A majority of the residents from the neighborhood I grew up in practiced the same religion. In some ways it was easier because we all celebrated the same holidays and knew what foods to expect for the meals. Notice even at a young age it was all about the food. As I grew up the neighborhood was transformed and became more diversified. Except for one particular gang of kids from the neighborhood, I cannot recall a time where religion was used as an excuse for a particular action. Everyone was treated the same no matter what religion they practiced at home. It was not until I was an adult and out on my own where I saw how some people used religion as a means to manipulate other people. Where I consider religion to be a personal and private matter, I have a hard time understanding someone who uses their religion to explain their actions; but to me some of their actions are questionable. There have been enough examples made public where I do not feel the need to mention them here. In fact, I am a little uncomfortable even talking about this now. However, it is worth it so I can review today’s movie. STRANDED on our planet P.K., played by Aamir Khan (Like Stars on Earth, Rang De Basanti), asked the most innocent of questions that produced some profound results. It took me a short time to get my bearings with the story in this satirical fantasy about organized religion. There were multiple story lines that eventually began to merge together. I am familiar with Aamir’s work and this role was different for him. Despite not being a fan of slapstick humor, I did appreciate the character he was portraying. Included in the cast was Anushka Sharma (Wedding Planners, Ladies vs. Ricky Bahl) as Jagat Janani a/k/a/ Jaggu, Sanjay Dutt (Mission Kashmir, Lage Raho Munna) as Bhairon Singh and Saurabh Shukla (Slumdog Millionaire, Barfi!) as Tapasvi Maharaj. If one is not familiar with Bollywood films, it is important to pay attention to the songs being sung because they play a part in moving the story forward. An interesting side note, this film’s running time was 2 1/2 hours; halfway through the movie the screen went dark and up popped the word “intermission.” It lasted a few seconds then the picture continued on. Back to the slapstick comedy, I think it colored my feelings towards everyone’s acting abilities. However the strength of the story, with its proposals and variables, carried me through the entire movie. Add in a couple of twists and I felt this film did a wonderful job in taking the subject of religion and presenting a non-offensive, thought provoking, solid piece of work. Hindi and Bhojpuri language was spoken with English subtitles.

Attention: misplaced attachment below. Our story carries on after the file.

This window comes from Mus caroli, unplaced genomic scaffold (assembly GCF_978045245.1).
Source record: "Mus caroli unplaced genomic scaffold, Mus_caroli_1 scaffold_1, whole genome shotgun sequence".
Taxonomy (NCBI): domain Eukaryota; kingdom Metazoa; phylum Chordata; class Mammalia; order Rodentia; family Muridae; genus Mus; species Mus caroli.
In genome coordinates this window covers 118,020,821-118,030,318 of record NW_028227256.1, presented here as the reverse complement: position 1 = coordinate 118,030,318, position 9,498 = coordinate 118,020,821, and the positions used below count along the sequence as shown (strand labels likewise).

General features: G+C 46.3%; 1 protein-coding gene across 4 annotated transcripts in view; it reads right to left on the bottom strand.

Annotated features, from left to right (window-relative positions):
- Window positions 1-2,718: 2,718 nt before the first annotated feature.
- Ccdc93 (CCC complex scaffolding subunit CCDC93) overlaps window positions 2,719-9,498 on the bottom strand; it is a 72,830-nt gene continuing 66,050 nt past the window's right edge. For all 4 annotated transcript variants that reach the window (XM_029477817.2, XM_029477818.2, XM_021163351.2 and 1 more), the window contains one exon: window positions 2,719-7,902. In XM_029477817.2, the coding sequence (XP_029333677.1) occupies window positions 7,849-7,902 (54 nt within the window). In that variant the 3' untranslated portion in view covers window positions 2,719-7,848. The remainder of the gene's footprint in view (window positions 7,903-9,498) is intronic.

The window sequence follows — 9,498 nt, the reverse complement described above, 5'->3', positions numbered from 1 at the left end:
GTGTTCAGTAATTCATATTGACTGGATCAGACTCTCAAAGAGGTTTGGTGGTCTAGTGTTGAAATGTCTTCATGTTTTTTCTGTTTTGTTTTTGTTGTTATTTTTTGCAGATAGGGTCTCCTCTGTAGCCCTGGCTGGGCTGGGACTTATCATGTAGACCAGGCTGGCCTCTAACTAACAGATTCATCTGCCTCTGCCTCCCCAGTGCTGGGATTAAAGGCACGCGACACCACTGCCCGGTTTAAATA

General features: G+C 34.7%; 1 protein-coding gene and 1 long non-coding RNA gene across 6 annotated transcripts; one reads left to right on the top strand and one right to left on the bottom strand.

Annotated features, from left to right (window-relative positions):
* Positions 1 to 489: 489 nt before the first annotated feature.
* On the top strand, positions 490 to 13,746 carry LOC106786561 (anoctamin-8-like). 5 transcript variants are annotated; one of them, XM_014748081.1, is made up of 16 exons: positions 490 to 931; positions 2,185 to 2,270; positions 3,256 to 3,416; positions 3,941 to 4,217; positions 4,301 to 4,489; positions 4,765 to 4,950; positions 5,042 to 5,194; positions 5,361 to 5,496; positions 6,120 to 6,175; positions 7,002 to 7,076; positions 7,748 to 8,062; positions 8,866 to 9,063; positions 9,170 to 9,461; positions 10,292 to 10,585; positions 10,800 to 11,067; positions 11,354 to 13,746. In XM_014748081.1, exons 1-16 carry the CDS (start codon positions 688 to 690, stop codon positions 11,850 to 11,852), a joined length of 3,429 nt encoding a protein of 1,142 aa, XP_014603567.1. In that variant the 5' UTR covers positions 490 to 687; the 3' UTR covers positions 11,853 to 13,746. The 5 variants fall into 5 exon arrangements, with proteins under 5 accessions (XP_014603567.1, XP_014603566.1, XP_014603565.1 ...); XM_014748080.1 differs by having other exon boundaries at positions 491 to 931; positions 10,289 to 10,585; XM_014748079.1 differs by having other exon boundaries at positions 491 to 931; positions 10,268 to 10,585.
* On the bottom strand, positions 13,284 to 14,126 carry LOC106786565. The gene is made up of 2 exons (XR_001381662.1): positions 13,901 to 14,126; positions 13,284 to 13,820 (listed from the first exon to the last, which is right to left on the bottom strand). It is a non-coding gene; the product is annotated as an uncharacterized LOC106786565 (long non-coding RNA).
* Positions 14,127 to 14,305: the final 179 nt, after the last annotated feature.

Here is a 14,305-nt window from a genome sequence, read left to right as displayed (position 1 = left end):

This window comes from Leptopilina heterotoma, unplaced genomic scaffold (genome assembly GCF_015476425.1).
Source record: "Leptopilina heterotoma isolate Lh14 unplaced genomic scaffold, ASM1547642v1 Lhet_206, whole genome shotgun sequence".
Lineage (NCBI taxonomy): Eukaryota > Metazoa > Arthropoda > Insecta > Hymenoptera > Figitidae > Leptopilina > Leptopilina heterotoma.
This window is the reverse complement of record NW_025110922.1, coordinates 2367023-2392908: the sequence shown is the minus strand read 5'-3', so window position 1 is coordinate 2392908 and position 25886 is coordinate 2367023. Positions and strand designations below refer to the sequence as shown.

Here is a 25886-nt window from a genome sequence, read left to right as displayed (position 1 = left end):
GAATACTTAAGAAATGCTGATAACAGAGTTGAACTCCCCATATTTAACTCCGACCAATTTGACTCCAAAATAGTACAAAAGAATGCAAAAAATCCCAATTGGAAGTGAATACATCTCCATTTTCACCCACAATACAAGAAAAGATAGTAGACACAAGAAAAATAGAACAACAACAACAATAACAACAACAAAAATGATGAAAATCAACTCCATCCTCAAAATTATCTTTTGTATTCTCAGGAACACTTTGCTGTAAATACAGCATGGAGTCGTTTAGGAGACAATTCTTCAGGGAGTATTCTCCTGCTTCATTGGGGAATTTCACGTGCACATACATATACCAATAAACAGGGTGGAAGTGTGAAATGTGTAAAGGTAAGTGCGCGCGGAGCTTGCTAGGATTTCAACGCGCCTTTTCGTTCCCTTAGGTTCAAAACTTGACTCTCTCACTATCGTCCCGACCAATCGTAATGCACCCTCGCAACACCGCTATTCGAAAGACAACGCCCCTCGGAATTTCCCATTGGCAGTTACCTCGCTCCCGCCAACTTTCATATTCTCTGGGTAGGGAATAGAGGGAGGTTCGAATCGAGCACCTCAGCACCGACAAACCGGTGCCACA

For some people the loud sirens entice them like the same named creatures from Greek mythology. Drivers slow down in anticipation of witnessing a car crash. I honestly do not know what attracts them; is it the contorted metal of the vehicles, the sight of injured bodies sobbing in pain or maybe the splattering of blood at the scene reminds them of the crime show they follow on television. Whether it is on the road or a city sidewalk, I find it upsetting to see individuals gawking and milling about at an accident. And to those bystanders straining to snap pictures, they disgust me. Not often enough but I have witnessed a ray of shining light in the middle of an accident and it is that individual who is not thinking about themselves. They run up to see if there is anything they can do to help; wow, what a concept. I remember when I was assigned to drive the visiting owner of a health and fitness company from her hotel to our fitness convention. On our way we came upon a car accident that had just happened. As I pulled over to the side of the road, she jumped out and ran to a man who was sitting in the middle of the road, leaning on his van with the crumpled front end. It was obvious to us he was in shock. I called 911 while she gently wrapped her jacket around him. Once we continued on our way she asked me not to mention the accident to anyone. I remember thinking at the time she was a wonderful example of selflessness. HIND Husseini, played by Hiam Abbass (The Visitor, Munich), quickly realized there was no place to protect the poor orphaned children who were victims of the Middle Eastern conflict. She did not care about their background; she only wanted to protect and teach them so they could continue to have a life. Unfortunately when divisions form sides become drawn. Directed by Julian Schnabel (Before Night Falls, The Diving Bell and The Butterfly), this film festival winning drama had an interesting story to tell. Based on the book by Rula Jebreal, the acting had a true emotional ring to it. Besides Hiam the cast included Freida Pinto (Slumdog Millionaire, Trishna) as Miral, Willem Dafoe (Out of the Furnace, John Wick) as Eddie and Vanessa Redgrave (Howards End, Deep Impact) as Bertha Spafford. Sadly the script tried to do too much with the story lines. I felt the characters never had a chance to develop; remaining in predictable situations. Granted this did not stop me from watching this DVD; however, for a timely story that could easily be in the news today, I wished there had been more substance.